I have to admit, I was almost giddy to find this Vogue pattern written by Claire Shaeffer. For a decade, I was a member of the Association of Sewing and Design Professionals, and was able to hear her speak at our annual conference. From listening to her talk about her experiences and reading her books, I know her to be a true couture aficionado. Her up close and personal handling of many true couture garments means she has endless knowledge on construction technique and cut, from today’s ready to wear back to vintage haute couture Chanel. I’ve wanted to take a master class with her for years, but darn these babies and pregnancy and nursing and yada yada… Needless to say, I was happy to have a piece of home study I could do myself.
If you want to make a pair of trousers along with me, you’ll need:
2-3 yards of fabric, depending on your size and fabric width
two 5/8″ buttons
You’ll also need 1/2 yard of fusible interfacing or hair canvas, depending on your construction method.
The pattern is actually written twice; once for couture techniques, which are mostly done by hand, and once for easier machine and fusible techniques. Since these pants are a pattern test for me, I opted for the faster construction on all accounts, only sewing the hems by hand. Thankfully too, as I needed to do quite a few alterations.
The instructions are written with great care, and I will say the fly instructions are as foolproof as they get. I may never set a fly another way again, this was so easy and gave the flattest result and the most perfect stitching I’ve ever achieved. Claire describes where and how to press, stretch, and steam certain areas of the pieces to achieve better fit in the inner thigh, and preshrink the knees so they don’t get baggy and worn in time. Overall, a brilliantly written set of instructions and highly worth making just to learn her construction techniques.
However. I knew they would be a bit looser, but was hoping for a trouser similar to those I’ve worn in the past: wider leg, but with good shape around the hips and waist. More Olivia Pope style. The waistline did fit well, but the cut of the legs was just not good. On me. It could be on you, so I won’t outright blame the pattern for the fit. It is described as a “European fit,” which as I understand it, places the inseam towards the front of the leg and puts more pant in the back. But it was not flattering on me in any sense, and I had to rip the legs apart and majorly alter them to get in striking range of what I was hoping for. I ended up shortening the crotch extension to reduce excess fullness in the back of the legs, offsetting the back 1/4″ tapering back to flush by the knees. I also had to raise the stitch line of the back crotch curve to accommodate this. In addition, I took in both inseam and outseam starting at the full hip (which is the largest part of your hips, aka your booty), taking the most out at the knee, and tapering back out to the original fullness at the hem. Much closer to what I was looking for. But seriously, I took 3″ out of each pant leg at the knees. Oofda. I also noted that I need to raise the entire crotch line of this pattern, and should have shortened the front and back pieces by 1/2″-3/4″ each between the waist and full hip. I’m 5’4″, and you may want to do the same if you’re the same height.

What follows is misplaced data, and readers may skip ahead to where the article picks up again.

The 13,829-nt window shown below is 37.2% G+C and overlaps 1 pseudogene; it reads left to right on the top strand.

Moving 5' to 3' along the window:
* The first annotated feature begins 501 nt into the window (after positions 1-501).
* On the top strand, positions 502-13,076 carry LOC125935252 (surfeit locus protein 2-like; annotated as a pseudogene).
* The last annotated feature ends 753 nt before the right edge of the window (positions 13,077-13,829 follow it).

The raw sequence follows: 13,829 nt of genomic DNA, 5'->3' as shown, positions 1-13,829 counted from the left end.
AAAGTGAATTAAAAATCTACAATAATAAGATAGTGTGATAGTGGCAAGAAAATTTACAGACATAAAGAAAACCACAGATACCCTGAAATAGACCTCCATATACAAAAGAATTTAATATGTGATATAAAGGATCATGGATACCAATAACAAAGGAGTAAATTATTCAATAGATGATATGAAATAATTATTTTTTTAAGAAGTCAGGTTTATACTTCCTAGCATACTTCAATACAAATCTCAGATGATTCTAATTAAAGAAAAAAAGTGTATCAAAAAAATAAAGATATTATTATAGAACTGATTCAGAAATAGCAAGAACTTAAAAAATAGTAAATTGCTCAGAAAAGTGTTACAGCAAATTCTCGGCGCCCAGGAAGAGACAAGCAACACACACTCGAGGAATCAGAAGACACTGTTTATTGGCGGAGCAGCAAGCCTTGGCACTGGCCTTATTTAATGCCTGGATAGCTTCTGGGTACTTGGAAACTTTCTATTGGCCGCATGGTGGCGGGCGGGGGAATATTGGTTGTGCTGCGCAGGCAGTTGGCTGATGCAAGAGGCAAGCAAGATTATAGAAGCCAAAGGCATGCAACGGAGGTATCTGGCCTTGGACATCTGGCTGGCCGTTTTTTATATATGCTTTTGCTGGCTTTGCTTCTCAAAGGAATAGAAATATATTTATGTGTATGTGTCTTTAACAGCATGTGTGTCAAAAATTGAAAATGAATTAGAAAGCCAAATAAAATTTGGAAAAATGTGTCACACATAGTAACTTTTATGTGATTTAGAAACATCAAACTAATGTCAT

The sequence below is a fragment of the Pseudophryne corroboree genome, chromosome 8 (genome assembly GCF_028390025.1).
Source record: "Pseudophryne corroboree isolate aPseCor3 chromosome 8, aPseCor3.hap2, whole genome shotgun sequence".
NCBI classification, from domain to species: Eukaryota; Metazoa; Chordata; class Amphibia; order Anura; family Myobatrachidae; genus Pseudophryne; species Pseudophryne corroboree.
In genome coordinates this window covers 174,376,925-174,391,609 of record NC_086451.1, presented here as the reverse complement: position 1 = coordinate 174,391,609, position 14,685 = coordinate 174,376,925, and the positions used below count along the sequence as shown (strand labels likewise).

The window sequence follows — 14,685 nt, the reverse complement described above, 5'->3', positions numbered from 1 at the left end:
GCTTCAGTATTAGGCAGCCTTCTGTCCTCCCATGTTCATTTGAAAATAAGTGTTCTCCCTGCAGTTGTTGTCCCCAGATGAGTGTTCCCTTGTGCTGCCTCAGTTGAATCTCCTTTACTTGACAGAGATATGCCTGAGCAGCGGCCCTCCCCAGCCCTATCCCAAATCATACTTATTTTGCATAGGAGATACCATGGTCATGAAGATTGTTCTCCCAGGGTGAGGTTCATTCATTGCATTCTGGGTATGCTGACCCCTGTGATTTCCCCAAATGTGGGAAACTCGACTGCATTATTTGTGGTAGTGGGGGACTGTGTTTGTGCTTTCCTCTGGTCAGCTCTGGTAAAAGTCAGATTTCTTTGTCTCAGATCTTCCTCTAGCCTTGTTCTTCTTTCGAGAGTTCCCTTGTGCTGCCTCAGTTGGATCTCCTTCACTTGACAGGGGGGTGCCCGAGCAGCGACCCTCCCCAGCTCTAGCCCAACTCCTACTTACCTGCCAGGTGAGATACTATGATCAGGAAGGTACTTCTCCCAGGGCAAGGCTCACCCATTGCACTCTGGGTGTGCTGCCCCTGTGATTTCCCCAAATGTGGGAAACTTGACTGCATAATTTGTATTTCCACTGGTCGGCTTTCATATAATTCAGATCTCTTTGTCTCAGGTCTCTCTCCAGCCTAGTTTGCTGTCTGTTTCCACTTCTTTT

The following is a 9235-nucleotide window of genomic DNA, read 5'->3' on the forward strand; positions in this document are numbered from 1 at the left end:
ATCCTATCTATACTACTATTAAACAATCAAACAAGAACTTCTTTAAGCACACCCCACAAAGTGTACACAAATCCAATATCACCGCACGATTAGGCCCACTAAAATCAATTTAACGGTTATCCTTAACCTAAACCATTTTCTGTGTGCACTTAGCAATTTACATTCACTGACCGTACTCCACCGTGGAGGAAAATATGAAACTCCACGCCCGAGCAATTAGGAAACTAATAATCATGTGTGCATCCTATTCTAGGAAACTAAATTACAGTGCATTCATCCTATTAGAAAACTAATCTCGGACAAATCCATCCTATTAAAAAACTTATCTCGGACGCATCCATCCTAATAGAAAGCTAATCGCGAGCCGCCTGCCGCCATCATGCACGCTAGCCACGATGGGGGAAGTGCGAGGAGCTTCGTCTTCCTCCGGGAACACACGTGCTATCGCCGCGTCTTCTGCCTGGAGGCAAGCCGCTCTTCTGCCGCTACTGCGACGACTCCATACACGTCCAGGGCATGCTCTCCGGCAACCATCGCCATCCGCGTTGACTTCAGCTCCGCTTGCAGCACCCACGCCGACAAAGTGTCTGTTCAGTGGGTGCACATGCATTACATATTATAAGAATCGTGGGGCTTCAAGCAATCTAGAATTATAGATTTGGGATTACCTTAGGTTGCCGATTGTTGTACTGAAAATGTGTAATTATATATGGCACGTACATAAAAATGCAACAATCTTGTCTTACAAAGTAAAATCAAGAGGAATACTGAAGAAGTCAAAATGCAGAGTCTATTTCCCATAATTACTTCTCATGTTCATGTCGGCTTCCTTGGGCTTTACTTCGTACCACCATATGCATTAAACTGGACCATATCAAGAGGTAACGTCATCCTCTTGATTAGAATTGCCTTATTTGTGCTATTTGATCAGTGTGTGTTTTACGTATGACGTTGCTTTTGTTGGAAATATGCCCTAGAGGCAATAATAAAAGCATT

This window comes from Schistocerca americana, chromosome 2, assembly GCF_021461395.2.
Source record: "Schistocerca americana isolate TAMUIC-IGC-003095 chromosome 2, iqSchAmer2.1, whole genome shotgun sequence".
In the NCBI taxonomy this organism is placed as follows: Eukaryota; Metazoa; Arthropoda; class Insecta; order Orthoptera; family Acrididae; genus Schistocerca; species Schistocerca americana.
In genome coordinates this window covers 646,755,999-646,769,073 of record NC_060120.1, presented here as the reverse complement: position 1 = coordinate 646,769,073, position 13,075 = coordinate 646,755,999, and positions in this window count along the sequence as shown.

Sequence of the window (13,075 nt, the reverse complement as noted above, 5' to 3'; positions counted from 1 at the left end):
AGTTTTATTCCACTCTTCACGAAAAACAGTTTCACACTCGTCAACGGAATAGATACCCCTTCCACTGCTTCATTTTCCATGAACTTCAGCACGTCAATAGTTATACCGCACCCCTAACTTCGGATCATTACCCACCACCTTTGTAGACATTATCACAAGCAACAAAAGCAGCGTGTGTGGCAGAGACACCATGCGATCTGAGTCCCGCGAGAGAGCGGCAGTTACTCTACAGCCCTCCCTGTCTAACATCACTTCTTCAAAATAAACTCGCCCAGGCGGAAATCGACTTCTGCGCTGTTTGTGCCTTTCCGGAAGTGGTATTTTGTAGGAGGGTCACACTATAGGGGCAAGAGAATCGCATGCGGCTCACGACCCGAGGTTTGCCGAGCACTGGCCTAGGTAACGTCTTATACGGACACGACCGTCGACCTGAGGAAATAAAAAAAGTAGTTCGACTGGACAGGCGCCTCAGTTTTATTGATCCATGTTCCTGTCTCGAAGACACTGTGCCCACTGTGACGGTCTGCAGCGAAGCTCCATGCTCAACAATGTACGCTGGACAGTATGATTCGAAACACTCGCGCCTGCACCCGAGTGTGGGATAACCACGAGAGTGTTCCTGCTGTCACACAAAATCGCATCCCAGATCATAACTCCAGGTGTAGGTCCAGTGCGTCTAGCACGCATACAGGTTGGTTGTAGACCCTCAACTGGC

All in all though, not a bad trouser! I’m going to wear and launder them a few times before deciding if I’m going to make more. The cotton is just a bit stickier than I would have hoped; her fabric suggestions of gabardine, crepe, or linen would have had more drape and hung a bit better (but I wasn’t going to use the bouncy poly versions of those from JoAnns). If I made more, I might also add belt loops and back welt pockets. Because really, who can manage pants without pockets these days?
Happy pants week!